Sadly for me, I’ve been a bit out of the comics loop. However, I’m trying to get back in, so what better way to do that than reading an anthology issue? Sometimes it’s just nice to get a break from continuity, man.
So, that’s brought me to Wonder Woman: Black & Gold, an anthology series where each story features multiple stories done by a different creative teams. In #4, we’ve got five stories, so let’s delve into them individually.
Firstly, we’ve got “Prayer,” written by Andrew Constant with art by Nicola Scott. Basically, it involves Diana caring for a dying beast that’s frightened some human campers. In just a few short pages, Constant and Scott convey the sobering effects that encroaching humanity has caused on wildlife, especially the mythic variety. While it’s not the most original message in the world, the directness and focus of this short is commendable.
Certainly the messaging could have been unbearable if the art didn’t hold up…but Nicola Scott, whose impressive work includes Black Magick (which I’ve reviewed) brings this story to life. With her soft black and white compositions, several moods are accomplished at once, both majestic and tragic. Her spreads are just as intimate and potent as her close-ups with her almost photo-realistic proportions.
Next up is “Amazing,” both written and illustrated by the ever impressive Outcast artist, Paul Azaceta. Spoilers, but this is the strongest installment of the bunch. It’s a darn cute story where a couple siblings (a boy and a girl) witness Diana taking down a villain, inspiring the little girl in the process. While a little funny that a female empowerment tale is being told by a man, it’s a sweet message that, like “Prayer”, is honed in on.
Excellently paced with character beats and action, Azaceta also shows off his ability to convey large scale. His style, not realistic nor overly cartoony, is usually utilized for smaller scale stories, but it’s great to see him bring epic splashes in spades for Wonder Woman kicking butt. The action is easy to follow and features the right amount of detail to derive order through chaos.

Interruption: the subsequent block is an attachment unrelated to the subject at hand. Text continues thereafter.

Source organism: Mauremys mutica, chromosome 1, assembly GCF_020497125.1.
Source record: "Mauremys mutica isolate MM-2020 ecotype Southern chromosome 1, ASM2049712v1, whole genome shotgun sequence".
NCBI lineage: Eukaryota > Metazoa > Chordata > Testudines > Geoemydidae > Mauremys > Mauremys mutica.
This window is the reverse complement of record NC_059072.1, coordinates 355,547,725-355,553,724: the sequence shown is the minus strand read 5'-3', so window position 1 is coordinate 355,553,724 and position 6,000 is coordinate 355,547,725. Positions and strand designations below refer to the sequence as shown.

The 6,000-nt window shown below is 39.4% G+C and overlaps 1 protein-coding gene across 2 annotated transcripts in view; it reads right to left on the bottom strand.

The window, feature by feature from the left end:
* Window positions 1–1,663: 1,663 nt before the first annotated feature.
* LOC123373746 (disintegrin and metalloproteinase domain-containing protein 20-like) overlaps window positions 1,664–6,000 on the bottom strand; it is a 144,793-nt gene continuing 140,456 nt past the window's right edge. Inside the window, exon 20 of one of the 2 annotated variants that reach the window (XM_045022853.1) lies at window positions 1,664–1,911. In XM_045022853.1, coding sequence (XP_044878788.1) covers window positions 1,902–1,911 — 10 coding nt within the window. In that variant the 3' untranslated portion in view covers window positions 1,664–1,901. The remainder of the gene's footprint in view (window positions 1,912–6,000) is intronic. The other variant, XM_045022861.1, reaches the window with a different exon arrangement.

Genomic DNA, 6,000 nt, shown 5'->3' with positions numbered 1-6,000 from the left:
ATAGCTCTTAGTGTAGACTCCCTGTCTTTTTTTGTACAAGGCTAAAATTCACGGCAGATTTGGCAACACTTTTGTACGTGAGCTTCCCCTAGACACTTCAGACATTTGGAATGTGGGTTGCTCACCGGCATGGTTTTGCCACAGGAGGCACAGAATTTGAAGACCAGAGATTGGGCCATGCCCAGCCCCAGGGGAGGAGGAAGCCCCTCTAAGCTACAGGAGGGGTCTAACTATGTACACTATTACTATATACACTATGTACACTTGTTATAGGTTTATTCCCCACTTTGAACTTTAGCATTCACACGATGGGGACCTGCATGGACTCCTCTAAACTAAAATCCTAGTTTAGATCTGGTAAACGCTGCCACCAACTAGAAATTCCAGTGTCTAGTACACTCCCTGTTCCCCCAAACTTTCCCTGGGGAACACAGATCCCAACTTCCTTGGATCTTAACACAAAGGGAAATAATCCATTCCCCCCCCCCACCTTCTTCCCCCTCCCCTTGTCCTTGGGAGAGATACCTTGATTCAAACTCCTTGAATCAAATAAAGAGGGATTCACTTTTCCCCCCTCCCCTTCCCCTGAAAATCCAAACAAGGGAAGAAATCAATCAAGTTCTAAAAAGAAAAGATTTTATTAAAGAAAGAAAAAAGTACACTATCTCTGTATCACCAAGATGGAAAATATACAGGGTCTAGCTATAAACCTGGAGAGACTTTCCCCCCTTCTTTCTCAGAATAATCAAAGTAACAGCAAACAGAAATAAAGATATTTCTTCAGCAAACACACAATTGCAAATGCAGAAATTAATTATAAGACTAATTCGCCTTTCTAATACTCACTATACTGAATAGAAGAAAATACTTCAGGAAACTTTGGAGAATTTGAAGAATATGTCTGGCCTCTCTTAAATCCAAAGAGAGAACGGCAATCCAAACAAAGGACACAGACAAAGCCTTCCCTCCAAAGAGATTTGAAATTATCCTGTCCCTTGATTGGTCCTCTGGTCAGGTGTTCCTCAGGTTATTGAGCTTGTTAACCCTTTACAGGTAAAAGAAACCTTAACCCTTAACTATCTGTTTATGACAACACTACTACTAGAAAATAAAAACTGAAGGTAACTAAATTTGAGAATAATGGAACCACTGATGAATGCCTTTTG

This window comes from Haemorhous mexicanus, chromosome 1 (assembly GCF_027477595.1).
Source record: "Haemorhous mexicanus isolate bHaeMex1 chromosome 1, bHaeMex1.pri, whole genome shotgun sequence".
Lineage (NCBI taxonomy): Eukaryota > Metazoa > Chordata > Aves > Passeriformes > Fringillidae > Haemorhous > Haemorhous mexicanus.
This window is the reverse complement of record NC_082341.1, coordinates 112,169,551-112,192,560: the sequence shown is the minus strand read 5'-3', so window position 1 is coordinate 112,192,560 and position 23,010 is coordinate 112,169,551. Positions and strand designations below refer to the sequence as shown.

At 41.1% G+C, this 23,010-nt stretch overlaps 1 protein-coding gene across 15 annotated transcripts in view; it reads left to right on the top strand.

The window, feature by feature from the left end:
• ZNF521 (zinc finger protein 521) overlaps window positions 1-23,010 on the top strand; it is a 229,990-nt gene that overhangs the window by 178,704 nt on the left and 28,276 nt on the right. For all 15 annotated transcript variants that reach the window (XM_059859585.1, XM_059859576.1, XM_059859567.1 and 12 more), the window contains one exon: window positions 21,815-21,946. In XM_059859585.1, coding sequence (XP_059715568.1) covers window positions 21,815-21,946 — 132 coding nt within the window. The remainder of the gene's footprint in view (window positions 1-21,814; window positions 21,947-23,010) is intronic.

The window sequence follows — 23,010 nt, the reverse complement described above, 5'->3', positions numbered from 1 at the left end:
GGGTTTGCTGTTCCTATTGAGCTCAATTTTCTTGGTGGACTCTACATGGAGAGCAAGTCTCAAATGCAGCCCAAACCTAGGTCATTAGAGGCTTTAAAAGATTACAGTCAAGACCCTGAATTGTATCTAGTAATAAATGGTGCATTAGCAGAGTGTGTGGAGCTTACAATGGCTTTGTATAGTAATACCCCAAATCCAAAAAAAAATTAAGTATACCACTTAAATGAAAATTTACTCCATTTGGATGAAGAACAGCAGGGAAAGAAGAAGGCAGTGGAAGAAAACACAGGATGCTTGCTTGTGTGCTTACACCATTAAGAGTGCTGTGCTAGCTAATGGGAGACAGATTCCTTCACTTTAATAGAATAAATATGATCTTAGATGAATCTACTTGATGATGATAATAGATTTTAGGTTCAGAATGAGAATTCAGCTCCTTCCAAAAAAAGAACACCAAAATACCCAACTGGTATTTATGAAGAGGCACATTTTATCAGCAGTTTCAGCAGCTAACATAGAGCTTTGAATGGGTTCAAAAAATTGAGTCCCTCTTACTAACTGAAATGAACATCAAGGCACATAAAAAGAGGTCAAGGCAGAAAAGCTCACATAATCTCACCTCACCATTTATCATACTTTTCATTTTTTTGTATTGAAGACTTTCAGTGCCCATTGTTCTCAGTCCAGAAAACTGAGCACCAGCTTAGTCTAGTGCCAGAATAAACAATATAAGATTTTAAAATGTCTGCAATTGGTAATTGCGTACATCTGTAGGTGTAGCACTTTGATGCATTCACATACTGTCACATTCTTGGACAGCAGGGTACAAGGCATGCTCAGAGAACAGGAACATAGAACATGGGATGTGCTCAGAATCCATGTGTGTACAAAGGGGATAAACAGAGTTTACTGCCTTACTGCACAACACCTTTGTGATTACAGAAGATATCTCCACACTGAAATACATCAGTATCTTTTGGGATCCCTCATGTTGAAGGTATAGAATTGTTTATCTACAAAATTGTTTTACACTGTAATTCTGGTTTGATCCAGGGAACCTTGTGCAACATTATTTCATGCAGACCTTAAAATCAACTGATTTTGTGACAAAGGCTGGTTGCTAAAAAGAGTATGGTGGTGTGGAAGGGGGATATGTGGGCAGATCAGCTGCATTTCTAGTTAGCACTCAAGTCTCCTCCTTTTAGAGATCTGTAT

Unfortunately, the quality of the stories drops off in “Whatever Happened to Cathy Perkins?” Written by Sina Grace and drawn by Leo Romero, this story does have an effectively retro feel to it. At times, Romero’s art is downright reminiscent of Jack Kirby’s blocky yet elegant designs (especially in close-ups). Not only is this aesthetically pleasing, but it also serves a thematic purpose, since this tale is about black magic being used to keep a woman young and in the past despite the destructive toll on her.
Problems arise when the plot kicks in. As cool as the concept is — reminiscent of old Star Trek or Twilight Zone plots — because of this anthology’s short format, teams only have so many pages to convey their stories. So if a story has a complex plot, it’s going to take a lot of visuals and dialogue to convey that succinctly. Sadly, Grace’s words clog up too much space for exposition (not to mention all the continuity references) and Romero gets too carried away including visual details. It becomes overload and tempts the audience’s eyes to glaze over.
Written and illustrated by Andrew Maclean, “Love Failed” struggles to rise above similar stories. Diana visits a self-help talk with a friend, only to be faced with a black magic cult. I seem to recall a Batman anthology doing something very similar, and “Love Failed” doesn’t make its own mark on the similar story. It’s predictable and rushed in its plotting, but I would say it’s almost worth reading because of Maclean’s unique art. His monochromatic color schemes and thick lined compositions that burst out of his small panels are mesmerizing.
Finally, #4 ends on a whimper with “Wing Woman,” written by Sherri Smith, art duties by Colleen Doran. Focused on a female pilot in WWII saved by Wonder Woman, this story doesn’t give us enough character, conflict, or awe required of a good WW tale. Our lead, Delia Burns, has an annoyingly retro “golly gee whiz” way of speaking that feels like a parody. Conflict is largely free from his short. When our protagonist is shot by a German plane, we’re only given two (I counted—two!) panels where we see Burns in danger before a Diana ex machina saves her.
Smith’s art leaves a lot to be desired for this story. The panels are big, but they’re flat composition wise and lack interesting gesture. Even when Wonder Woman arrives, it’s not with as much grandeur as the other stories successfully accomplish. No element here seems exceptionally detailed or tenderly rendered — not the planes, not the cloud landscapes, and not even Diana or our human lead.
Overall, like any anthology, we’re given a mixed bag of results in issue #4 of Wonder Woman: Black and Gold. However, while some anthologies leave a bad taste in the mouth, Black and Gold #4 is a pleasant read even if most of the stories aren’t great. No matter the quality, these shorts have a good heart and there’s a lot of love for the character on display that will please hardcore fans and win over Diana dilettantes like me.
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